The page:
Thickness variation is found by measuring the rotor in four to eight places around its friction surface, with a micrometer. There is surely some spec. But if there is any variation, a light cut on the brake lathe will take care of it. Lateral run out is found with a dial indicator. This happens most commonly to new rotors, and again, a light cut on the lathe will solve it. It is also real common with new Chinese rotors. There's nothing wrong with their quality, but when we make parts from cast iron, we set them aside to "age" for 90 days before they get their final machining. The Chinese cast 'em, machine 'em, pack 'em, and ship 'em, then they age on your vehicle. Minor warping is common. The proper fix is to take a light cut, typically after about three months. Cranky customers who insist on new rotors under warranty can expect to have the same problem in another three months.
Now that I've described that, it will be easier to understand where a lot of do-it-yourselfers run into trouble. This does not apply to rotors that sit on tapered bearings, like all cars had in the '60s and '70s. I'm pretty sure it also doesn't apply to your truck, but please allow me to explain the problem so you watch out for it. It applies to rotors that have a large center hole and slide onto a hub that is part of the wheel bearing. I had to use a photo from Rock Auto for a '92 Chevy Cavalier to make my wondrous point. If you look at my nifty red arrow, it is pointing to one of three access holes used to get at the bearing mounting bolts. Water can splash up there and cause three corresponding circles of rust to form on the backside of the rotor. If that rotor is removed, rotated one-fifth of a revolution, then reinstalled, those rust spots will be trapped between the rotor and hub surfaces, and that will cause lateral run out. The rotor will wobble and can push the piston into the caliper housing. There's your low brake pedal again the next time you apply the brakes. Worse yet, when a rotor is machined, those rust spots must be scraped off, AND the ring of rust corresponding to my pretty blue arrow must be scraped off. The mounting cones for the lathe sit against those areas, and if the rust isn't cleaned off, those high spots will make the rotor sit not squarely on the lathe, and a lateral warp will be machined into it. Many do-it-yourselfers who replace their own wheel bearing don't realize those rust spots are there, and they end up with a pulsing brake pedal. The rotor not sitting squarely on the hub causes the wheel to wobble too, so you'll have a shimmy in the steering wheel.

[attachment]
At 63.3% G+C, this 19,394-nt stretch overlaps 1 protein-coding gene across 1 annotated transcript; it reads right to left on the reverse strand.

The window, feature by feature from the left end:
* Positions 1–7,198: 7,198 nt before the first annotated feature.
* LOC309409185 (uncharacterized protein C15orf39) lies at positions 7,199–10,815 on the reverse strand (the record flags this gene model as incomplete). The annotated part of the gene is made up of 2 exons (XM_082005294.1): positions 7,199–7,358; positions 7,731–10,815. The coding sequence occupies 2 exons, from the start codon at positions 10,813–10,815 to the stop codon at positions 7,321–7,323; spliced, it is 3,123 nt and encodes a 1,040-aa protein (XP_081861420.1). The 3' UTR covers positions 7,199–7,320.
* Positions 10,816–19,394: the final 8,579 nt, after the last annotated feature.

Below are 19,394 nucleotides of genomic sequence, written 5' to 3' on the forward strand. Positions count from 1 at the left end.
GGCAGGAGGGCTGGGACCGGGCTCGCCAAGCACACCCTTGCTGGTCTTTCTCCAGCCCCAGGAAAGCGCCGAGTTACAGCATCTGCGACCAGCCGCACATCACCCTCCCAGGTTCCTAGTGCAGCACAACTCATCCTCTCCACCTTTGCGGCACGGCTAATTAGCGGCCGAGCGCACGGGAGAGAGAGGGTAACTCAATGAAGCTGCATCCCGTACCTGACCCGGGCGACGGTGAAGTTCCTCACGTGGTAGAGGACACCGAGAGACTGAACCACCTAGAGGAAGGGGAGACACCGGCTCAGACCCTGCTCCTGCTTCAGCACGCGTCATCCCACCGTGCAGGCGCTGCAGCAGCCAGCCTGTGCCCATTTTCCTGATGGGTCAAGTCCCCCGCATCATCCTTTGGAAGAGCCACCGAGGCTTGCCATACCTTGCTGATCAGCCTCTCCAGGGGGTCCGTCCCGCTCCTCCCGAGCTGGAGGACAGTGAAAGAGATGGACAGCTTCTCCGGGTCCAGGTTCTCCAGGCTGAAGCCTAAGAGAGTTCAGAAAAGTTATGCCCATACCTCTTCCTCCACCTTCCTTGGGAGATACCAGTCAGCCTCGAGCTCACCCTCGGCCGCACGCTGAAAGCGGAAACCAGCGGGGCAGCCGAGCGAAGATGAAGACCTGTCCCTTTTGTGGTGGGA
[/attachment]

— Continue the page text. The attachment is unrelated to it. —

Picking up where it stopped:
Now that I've pointed that out, be aware also that rust chunks and scale can break off while you're reinstalling a rotor and get stuck between the hub and rotor and cause a pulsing pedal or a low pedal like you have. Stuff can also get stuck between the rotor and wheel. The brakes won't be affected, but the wheel and tire will wobble. That is more common with heavily-corroded cast wheels.
As a general rule, if you can pump the brake pedal up slowly so it's high and hard, and it doesn't slowly sink away, air in the hydraulic system is not a suspect. Any air expands quickly when you release the pedal, so it can easily compress again the next time you push the pedal. When air is the culprit, the pedal will always be low except if it's trapped somewhere where fluid moves in and out very slowly, as in ABS controller chambers.
One thing I have never tried that you might consider is driving the truck and forcing an ABS stop to actuate the valves in the controller. That might release some trapped air, but it will still need time to work it's way up to the reservoir. Another trick that might work after that is to use a large flat blade screwdriver to retract both front pistons. That will push a lot of brake fluid up to the reservoir, and hopefully, any air that got released from the chambers. Remember though that you'll need to work the brake pedal multiple times to run the pistons back out, and don't push it over half way to the floor when you do that. I always retract pistons that way before I remove a caliper to install new pads. It works real easily on Chrysler and GM products. You'll have to work really hard on Ford trucks. You should never need a c-clamp to retract a piston. If you do, there's crud built up in it. Replace the caliper or rebuild it for that.
Friday, October 21st, 2016 AT 7:26 PM